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About the Book
This collection of thirty-five Persian short stories by twenty-six of Iran’s best known contemporary writers gives voice to the concerns, strivings, and visions of their generation. In styles ranging from the dark to the humorous, from the elegant to the poetic, these stories depict aspects of both traditional and modern life in Iran with its many religious, political, cultural and class tensions. The expanding role of women in Iranian society is attested to both by the large number of women writers included in the volume, and by the central role played by women in many of the stories.
Written during the last 75 years and arranged in chronological order, these stories span a period in Iranian history from the Constitutional Revolution (1906-11) through the long reign of the Pahlavis (1925-79), the upheavals of the 1950s, the 1979 Islamic Revolution, to the present.
Stories From Iran was selected, edited, and translated by scholars of Persian Literature at the University of Chicago. Accompanied by a complete glossary, author biographies and photos, it will give the reader an unmatched insight into Iranian life–an insight that only true works of art can provide.
“The first and most comprehensive body of short fiction in translation, Stories From Iran samples the works of some of the greatest Iranian authors of this century, as well as those by lesser known writers with few published stories to their name. . . . The translation and publication of these works does a rare and valuable service to the literature of the East and West alike.”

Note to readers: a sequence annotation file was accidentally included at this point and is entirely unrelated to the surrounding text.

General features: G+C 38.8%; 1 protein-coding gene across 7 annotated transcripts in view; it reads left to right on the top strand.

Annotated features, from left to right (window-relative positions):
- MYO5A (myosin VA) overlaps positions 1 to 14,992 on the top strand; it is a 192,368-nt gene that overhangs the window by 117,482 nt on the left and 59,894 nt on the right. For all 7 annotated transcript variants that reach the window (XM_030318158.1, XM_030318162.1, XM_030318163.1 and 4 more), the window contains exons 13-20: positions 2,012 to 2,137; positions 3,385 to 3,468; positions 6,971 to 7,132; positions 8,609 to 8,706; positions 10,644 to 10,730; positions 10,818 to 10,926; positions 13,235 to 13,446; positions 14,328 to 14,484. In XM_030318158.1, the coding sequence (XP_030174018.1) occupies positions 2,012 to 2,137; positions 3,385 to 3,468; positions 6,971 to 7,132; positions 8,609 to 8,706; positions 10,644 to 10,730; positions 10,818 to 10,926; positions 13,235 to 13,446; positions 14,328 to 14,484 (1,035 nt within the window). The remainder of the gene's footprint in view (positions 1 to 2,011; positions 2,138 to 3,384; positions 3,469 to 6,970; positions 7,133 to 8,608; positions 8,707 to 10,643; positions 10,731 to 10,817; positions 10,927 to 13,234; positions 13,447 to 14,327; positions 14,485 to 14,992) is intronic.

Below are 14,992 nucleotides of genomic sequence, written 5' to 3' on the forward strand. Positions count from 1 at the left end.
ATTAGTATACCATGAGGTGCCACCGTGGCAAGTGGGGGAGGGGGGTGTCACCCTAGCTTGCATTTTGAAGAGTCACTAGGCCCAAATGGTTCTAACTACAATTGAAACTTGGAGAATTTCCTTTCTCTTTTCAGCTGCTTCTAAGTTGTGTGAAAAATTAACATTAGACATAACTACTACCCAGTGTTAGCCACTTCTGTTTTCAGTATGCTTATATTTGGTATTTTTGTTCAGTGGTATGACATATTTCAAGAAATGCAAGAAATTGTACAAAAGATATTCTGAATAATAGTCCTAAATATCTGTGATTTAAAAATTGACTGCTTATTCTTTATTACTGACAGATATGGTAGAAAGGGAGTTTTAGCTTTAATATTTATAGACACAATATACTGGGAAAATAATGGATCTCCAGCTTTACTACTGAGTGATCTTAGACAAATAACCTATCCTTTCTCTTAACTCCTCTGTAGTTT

– – Los Angeles Times
“This anthology is not only a timely introduction to an unfamiliar literature but offers as well illuminating insights into a society where the postmodern and pre-Renaissance still uneasily coexist. . . . Rich in imagery and symbols.”
– – Kirkus Reviews
“[the stories] stand out for their originality and well-modulated feeling.”
– – Publishers Weekly
“The writings examine the most common social, political, economic, and cultural concerns of Iranians. Readers will find modern Iranian writers for the most part conscious and critical of their society and committed to ameliorating its conditions. . . . The translations are smooth and quite readable.”
– -Middle East Journal
“The selection, editing, and translation [of the stories] were undertaken by scholars of Persian literature at the University of Chicago. Their work will clearly benefit other scholars in the field and contribute to a better understanding of the Persian short story among nonspecialists.”
– – World Literature Today
About the Author
Heshmat Moayyad has been a professor of Persian Literature at the University of Chicago since 1966. He studied at the University of Tehran and received his doctorate in Middle Eastern studies from the University of Frankfurt. He has also taught at Harvard University, the Univeristy of Naples and the University of Frankfurt. Professor Moayyad has written, translated, and edited several books in English, German, and Persian.
He edited the collection Stories from Iran: A Chicago Anthology For Mage Publishers.